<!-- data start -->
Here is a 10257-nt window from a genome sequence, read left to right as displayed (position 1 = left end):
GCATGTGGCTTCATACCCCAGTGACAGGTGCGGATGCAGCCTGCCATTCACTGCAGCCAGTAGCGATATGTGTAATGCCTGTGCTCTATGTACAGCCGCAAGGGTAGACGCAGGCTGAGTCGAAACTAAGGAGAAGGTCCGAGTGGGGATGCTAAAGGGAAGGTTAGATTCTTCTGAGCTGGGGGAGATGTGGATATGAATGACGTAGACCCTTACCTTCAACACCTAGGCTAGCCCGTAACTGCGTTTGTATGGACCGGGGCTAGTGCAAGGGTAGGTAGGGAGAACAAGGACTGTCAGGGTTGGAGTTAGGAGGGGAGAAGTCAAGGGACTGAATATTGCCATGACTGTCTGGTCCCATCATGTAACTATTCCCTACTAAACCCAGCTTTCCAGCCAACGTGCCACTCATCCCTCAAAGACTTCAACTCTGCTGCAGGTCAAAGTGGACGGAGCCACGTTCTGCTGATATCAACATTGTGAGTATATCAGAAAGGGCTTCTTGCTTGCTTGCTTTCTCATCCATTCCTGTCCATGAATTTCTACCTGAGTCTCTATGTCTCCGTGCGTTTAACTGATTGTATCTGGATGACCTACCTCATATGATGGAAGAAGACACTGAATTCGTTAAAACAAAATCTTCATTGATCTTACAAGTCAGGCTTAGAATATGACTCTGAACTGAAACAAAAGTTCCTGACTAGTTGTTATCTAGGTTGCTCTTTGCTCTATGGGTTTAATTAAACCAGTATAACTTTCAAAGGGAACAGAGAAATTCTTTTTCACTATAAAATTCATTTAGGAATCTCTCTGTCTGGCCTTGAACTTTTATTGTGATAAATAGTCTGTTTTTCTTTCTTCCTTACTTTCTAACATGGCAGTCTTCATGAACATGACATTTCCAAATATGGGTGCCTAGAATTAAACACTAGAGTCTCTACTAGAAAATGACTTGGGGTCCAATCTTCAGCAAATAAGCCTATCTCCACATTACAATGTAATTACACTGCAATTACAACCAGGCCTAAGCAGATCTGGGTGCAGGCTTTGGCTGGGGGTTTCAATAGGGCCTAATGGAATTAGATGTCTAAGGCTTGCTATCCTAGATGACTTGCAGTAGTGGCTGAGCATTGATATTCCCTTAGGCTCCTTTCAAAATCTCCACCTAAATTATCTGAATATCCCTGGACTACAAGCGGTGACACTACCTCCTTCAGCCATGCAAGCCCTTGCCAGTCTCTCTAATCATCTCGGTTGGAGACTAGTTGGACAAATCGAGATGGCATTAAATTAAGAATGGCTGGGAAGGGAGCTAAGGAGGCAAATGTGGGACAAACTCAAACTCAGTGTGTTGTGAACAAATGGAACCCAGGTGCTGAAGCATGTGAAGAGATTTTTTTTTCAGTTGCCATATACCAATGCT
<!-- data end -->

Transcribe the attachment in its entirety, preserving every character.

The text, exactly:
Here is a 10257-nt window from a genome sequence, read left to right as displayed (position 1 = left end):
GCATGTGGCTTCATACCCCAGTGACAGGTGCGGATGCAGCCTGCCATTCACTGCAGCCAGTAGCGATATGTGTAATGCCTGTGCTCTATGTACAGCCGCAAGGGTAGACGCAGGCTGAGTCGAAACTAAGGAGAAGGTCCGAGTGGGGATGCTAAAGGGAAGGTTAGATTCTTCTGAGCTGGGGGAGATGTGGATATGAATGACGTAGACCCTTACCTTCAACACCTAGGCTAGCCCGTAACTGCGTTTGTATGGACCGGGGCTAGTGCAAGGGTAGGTAGGGAGAACAAGGACTGTCAGGGTTGGAGTTAGGAGGGGAGAAGTCAAGGGACTGAATATTGCCATGACTGTCTGGTCCCATCATGTAACTATTCCCTACTAAACCCAGCTTTCCAGCCAACGTGCCACTCATCCCTCAAAGACTTCAACTCTGCTGCAGGTCAAAGTGGACGGAGCCACGTTCTGCTGATATCAACATTGTGAGTATATCAGAAAGGGCTTCTTGCTTGCTTGCTTTCTCATCCATTCCTGTCCATGAATTTCTACCTGAGTCTCTATGTCTCCGTGCGTTTAACTGATTGTATCTGGATGACCTACCTCATATGATGGAAGAAGACACTGAATTCGTTAAAACAAAATCTTCATTGATCTTACAAGTCAGGCTTAGAATATGACTCTGAACTGAAACAAAAGTTCCTGACTAGTTGTTATCTAGGTTGCTCTTTGCTCTATGGGTTTAATTAAACCAGTATAACTTTCAAAGGGAACAGAGAAATTCTTTTTCACTATAAAATTCATTTAGGAATCTCTCTGTCTGGCCTTGAACTTTTATTGTGATAAATAGTCTGTTTTTCTTTCTTCCTTACTTTCTAACATGGCAGTCTTCATGAACATGACATTTCCAAATATGGGTGCCTAGAATTAAACACTAGAGTCTCTACTAGAAAATGACTTGGGGTCCAATCTTCAGCAAATAAGCCTATCTCCACATTACAATGTAATTACACTGCAATTACAACCAGGCCTAAGCAGATCTGGGTGCAGGCTTTGGCTGGGGGTTTCAATAGGGCCTAATGGAATTAGATGTCTAAGGCTTGCTATCCTAGATGACTTGCAGTAGTGGCTGAGCATTGATATTCCCTTAGGCTCCTTTCAAAATCTCCACCTAAATTATCTGAATATCCCTGGACTACAAGCGGTGACACTACCTCCTTCAGCCATGCAAGCCCTTGCCAGTCTCTCTAATCATCTCGGTTGGAGACTAGTTGGACAAATCGAGATGGCATTAAATTAAGAATGGCTGGGAAGGGAGCTAAGGAGGCAAATGTGGGACAAACTCAAACTCAGTGTGTTGTGAACAAATGGAACCCAGGTGCTGAAGCATGTGAAGAGATTTTTTTTTCAGTTGCCATATACCAATGCT